I try not to miss this whenever I’m back in Penang.
chee cheong fun kosong, simple as it gets
Char kuih teow, prawn mee, and curry mee are pretty legit here as well if chee cheong fun isn’t enough for you.
Address: Genting Cafe Lorong Delima 3, Taman Island Glades, 11700 Jelutong, Penang GPS: 5.3829822, 100.303885 Hours: 7am to 4pm, closed on Wednesday
For those who fancy a good bowl of Penang kuih teow soup, there’s now another challenger in Ara Damansara at the kopitiam by the name of Restoran Tien Tien Lai.
Tien Tien Lai kopitiam
Interestingly, I was told about this kopitiam by my mom when she was staying with me for a couple of weeks during the times when Covid-19 seems to be more rampant up North (things has reversed since…). It was a recommendation by one of her friends. When older folks recommends places to eat, more often than not, they’re right.
The kuih teow soup stall in this restaurant offers both kuih teow soup as well as asam laksa. The latter looks pretty good with big chunks of fish in the soup, but I did not try as my love for kuih teow soup usually surpasses asam laksa.
look at those coagulated blood in kuih teow soup!
The KTS here comes with the usual ingredients of sliced pork, chicken, fish ball, fish cake, spring onion, bean sprouts, and even two of my favorites – coagulated blood and fried pork lard! The combination proved to be as good as I expected, with soup that’s not overpowering, making for a comfort meal suitable at any time.
This is only the second kuih teow soup place in Klang Valley that I know of offering coagulated blood, the other being at O&S kopitiam in PJ.
mom didn’t look impressed in this pic but she did like the KTS!
There’s a stall offering superb chasiu as well, and I will soon talk about another very good dish here – yam rice. Stay tuned.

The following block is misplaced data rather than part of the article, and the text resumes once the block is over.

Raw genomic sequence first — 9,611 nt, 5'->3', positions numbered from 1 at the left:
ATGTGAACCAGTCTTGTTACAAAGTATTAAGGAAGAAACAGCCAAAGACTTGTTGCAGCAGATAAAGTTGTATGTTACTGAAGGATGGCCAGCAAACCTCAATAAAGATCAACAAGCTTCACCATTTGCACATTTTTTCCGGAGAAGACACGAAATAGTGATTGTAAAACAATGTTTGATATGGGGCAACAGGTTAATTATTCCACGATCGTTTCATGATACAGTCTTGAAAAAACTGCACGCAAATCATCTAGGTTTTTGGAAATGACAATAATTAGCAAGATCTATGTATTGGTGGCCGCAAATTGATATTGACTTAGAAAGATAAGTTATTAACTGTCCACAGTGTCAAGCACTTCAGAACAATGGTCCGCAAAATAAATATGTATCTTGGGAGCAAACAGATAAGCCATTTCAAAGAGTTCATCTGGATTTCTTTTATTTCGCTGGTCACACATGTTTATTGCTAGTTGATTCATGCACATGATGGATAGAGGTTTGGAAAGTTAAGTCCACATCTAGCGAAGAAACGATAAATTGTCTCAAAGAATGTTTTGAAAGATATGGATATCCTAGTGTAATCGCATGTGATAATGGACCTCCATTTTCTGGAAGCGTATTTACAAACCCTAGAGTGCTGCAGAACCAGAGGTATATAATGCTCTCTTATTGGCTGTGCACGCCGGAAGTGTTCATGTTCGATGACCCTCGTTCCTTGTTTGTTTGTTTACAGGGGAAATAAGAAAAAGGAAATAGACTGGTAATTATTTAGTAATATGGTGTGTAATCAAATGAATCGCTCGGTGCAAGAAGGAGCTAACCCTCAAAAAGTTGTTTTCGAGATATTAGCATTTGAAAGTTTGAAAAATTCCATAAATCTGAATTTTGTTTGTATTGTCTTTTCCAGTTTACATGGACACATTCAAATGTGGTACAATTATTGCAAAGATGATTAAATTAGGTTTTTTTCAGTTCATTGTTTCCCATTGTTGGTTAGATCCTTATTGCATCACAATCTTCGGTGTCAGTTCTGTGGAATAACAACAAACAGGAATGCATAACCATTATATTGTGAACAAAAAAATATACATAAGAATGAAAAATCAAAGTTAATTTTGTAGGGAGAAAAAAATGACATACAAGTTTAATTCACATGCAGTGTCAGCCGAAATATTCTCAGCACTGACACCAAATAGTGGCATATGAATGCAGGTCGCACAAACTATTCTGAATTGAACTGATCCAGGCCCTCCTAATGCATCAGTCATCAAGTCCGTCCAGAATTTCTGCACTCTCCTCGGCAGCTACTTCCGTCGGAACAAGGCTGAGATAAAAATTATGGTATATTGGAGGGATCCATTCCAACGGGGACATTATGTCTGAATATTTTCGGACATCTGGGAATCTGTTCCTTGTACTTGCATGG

And yes, this is a kopitiam worth visiting for sure.
Address: Tien Tien Lai kopitiam Ara Permata, 33, Jalan PJU 1a/42, Ara Damansara, 47301 Petaling Jaya, Selangor GPS: 3.117288, 101.587120 Hours: breakfasts
Klang is forever associated with bak kut teh, but if you dig a little deeper, this district at the West of KL also offers some pretty unique dishes you may not find anywhere else – such is today’s topic – Hong Ba (封肉)
158 Hong Ba, Pandamaran, Klang
While the main ingredient in Hong Ba is similar to bak kut teh, hong ba usually consists of the fatty leg part, and is stewed instead of cooked in herbal soup, resulting in a broth that’s thick and sticky, but without the strong herbal note.
According to my friend Jodie, the best Hong Ba places in all of Klang is the Restoran 158 Hong Ba at Pandamaran near Port Klang. It is located at Jalan Chan Ah Choo, the main road in which you can find over half a dozen bak kut teh restaurants, you know you’re at the ground zero of porky goodness when you’re there, there’s no mistaking it.